I’ll be happy to help you out with that Texas.

It seems fitting to end this with a good sea ditty sitcom opening theme:

Running Errands: Looking for Plan B

There is, to my knowledge, only one video on youtube that I’m in:

Watch it. You’ll see me. And a lot of my friends.

If you didn’t catch it, HHS Sebellius and the Obama Administration were ordered, by a Judge to make the Morning After Pill (“MAP” or “Plan B”) truly over the counter for people of all ages. No ID need be shown. Not hide the pills behind the counter, but in the “family planing section” where condoms are.

I wrote about Obama’s failure to comply in early May.

About a week or so after, participated in one of several flash mobs you can see in the video above.

The Obama administration decided to obey the Order from the Judge, and make Plan B OTC, no restrictions.

We were told it would take a month or so for the companies that make Plan B to change their packaging and also allot the stores time to make room on the shelves for Plan B.

Fair enough.

That month is over. And I’ve had to run errands that either require I stop at a pharmacy or pass by a pharmacy.

I decided I was going to start checking out a pharmacy a day to see if Plan B/MAP was, in fact, OTC as it’s legally supposed to be.

The first pharmacy I stopped at, I couldn’t find the MAP in the family planning aisle. I approached the pharmacy, noticed during my brief wait, I noted that there was no Plan B behind the counter. When it was my turn, I inquired where I could find Plan B.  A courteous pharmacy tech walked me to the family planning aisle, and seeing that they had apparently sold out, quickly asked that it be restocked. He then showed me–rather proudly–that this particular store also had it in the snack food aisle (I laughed. Milk Duds and MAP anyone?) as well as displayed very prominently in the beauty section, neatly stacked next to nail polish and mascara.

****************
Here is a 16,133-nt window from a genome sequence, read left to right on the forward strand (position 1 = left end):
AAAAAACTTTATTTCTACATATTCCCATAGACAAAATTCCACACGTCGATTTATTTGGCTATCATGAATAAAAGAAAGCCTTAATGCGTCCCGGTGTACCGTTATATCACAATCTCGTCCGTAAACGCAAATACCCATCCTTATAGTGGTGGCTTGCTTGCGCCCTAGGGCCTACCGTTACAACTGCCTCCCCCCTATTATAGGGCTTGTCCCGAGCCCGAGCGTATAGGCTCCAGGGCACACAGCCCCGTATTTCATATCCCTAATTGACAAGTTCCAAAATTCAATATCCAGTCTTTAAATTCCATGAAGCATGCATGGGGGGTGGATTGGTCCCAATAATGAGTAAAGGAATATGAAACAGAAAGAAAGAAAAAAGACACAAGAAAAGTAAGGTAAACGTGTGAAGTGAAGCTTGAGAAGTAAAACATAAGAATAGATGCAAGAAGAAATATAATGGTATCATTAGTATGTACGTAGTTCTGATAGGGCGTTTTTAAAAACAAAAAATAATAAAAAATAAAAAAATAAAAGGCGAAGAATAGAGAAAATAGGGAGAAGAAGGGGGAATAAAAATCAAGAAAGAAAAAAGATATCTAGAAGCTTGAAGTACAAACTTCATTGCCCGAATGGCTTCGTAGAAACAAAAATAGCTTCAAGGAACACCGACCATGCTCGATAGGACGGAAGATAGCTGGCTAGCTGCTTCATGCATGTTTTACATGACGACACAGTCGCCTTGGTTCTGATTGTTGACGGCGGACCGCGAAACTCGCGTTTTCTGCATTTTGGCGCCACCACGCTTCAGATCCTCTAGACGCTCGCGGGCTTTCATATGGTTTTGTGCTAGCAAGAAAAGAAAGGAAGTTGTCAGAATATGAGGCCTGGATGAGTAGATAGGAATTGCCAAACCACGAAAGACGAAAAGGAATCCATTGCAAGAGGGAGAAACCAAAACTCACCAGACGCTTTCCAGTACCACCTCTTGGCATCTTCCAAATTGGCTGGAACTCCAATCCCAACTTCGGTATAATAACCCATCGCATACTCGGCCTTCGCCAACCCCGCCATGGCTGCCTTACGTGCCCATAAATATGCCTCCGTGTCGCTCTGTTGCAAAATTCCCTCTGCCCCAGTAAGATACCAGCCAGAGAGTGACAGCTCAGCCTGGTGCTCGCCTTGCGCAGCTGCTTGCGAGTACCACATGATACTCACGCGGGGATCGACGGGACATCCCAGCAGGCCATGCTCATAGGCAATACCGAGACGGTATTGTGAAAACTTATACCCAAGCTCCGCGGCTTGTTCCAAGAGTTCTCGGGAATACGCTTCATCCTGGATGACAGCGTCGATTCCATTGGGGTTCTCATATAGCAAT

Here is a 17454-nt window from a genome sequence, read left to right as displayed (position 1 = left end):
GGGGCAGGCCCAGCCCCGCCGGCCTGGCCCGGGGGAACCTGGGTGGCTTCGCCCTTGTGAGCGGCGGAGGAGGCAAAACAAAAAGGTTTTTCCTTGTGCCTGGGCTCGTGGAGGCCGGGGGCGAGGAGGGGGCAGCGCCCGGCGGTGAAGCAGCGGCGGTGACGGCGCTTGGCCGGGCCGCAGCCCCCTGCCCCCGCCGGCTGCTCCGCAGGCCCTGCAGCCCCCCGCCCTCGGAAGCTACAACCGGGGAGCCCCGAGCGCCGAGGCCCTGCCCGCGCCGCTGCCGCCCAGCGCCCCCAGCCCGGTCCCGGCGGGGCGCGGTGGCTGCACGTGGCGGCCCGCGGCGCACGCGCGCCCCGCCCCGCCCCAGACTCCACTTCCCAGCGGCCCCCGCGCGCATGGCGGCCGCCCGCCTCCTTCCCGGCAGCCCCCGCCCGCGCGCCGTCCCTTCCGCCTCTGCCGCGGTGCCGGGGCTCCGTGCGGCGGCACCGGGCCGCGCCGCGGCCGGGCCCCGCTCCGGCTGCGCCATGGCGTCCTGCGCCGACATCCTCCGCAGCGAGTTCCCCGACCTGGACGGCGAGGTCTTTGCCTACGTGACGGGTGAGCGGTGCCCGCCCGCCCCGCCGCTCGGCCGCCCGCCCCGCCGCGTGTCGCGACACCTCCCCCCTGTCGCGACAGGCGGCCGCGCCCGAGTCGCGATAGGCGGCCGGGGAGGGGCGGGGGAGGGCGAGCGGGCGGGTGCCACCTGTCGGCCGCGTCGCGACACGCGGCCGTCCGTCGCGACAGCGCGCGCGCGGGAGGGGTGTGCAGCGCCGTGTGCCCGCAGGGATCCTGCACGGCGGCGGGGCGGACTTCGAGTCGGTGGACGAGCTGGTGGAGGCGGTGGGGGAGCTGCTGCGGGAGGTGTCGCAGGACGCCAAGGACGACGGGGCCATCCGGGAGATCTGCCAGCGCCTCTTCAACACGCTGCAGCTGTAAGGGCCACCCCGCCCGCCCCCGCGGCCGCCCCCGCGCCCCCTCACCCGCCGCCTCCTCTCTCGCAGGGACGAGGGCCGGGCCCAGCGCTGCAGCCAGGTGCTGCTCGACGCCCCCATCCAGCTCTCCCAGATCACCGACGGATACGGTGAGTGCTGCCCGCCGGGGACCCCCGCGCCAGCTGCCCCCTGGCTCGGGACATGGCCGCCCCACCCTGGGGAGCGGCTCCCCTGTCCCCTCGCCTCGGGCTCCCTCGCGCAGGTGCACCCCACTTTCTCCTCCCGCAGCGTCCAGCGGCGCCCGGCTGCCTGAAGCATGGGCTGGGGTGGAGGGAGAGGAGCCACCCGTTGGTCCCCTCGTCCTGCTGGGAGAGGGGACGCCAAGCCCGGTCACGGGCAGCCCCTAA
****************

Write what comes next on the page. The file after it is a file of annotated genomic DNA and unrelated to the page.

I thanked him for his help and began to leave. “Did you want to buy, um…anything?” He gestured to the box he was holding of emergency contraceptive.

“Oh no, but thank you. I’m okay, I was just checking to make sure it was available over the counter.”

He smiled, we wished each other a good day, and I left surprised that this one chain pharmacy had done such a great job complying with the law.

I stopped at another pharmacy, with my elementary-age daughter. It was actually in a grocery store, and we were getting juice. I saw the pharmacy and thought, “Let’s see what they have.”

In the family planning aisle, I noted not only the lack of MAP, but that there wasn’t even a space on the shelves. We went to the pharmacy.

A tech, who already looked annoyed, asked “What do you want?”

I asked, “Why don’t you have Plan B over the counter and out in the family planning section?”

He perked up (I can’t figure out why?), and asked me to wait a moment. He dug around the shelves in the back, and pulled out a box of emergency contraception.

“We haven’t gotten the right packaging for over-the-counter sales yet. It was supposed to come this week, but….” He quickly searched the computer. “…looks like it was delayed until next week.”

I thanked him for his help.

Most pharmacies in my totally unscientific survey are stocking the MAP properly–it’s near the condoms and tampons. I thought the pharmacy stocking EC in three places was rather impressive. The beauty aisle made sense–there’s a separate check-out there, and it’s almost always run by a woman. The snack aisle? I don’t know, I’m still laughing to myself over that. But kudos, Walgreens. You surprised me.

Also worth mentioning: the pharmacist on duty heard me ask where MAP was on several occasions. One woman put her right fist in the air. Every single pharmacist was supportive, non-judgmental, and helpful.

This is only reflective of a few places in a blue-city in a red-state. (Okay, we’re purple, but since Rick Scott (Republican) is governor, we’re red as far as I’m concerned.)

I wish everyone could have such good, non-judgmental experiences obtaining medications they may need.